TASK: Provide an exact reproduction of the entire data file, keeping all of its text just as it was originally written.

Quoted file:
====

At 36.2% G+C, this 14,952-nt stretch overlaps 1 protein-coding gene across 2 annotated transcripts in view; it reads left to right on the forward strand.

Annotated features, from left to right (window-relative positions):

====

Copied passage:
At 36.2% G+C, this 14,952-nt stretch overlaps 1 protein-coding gene across 2 annotated transcripts in view; it reads left to right on the forward strand.

Annotated features, from left to right (window-relative positions):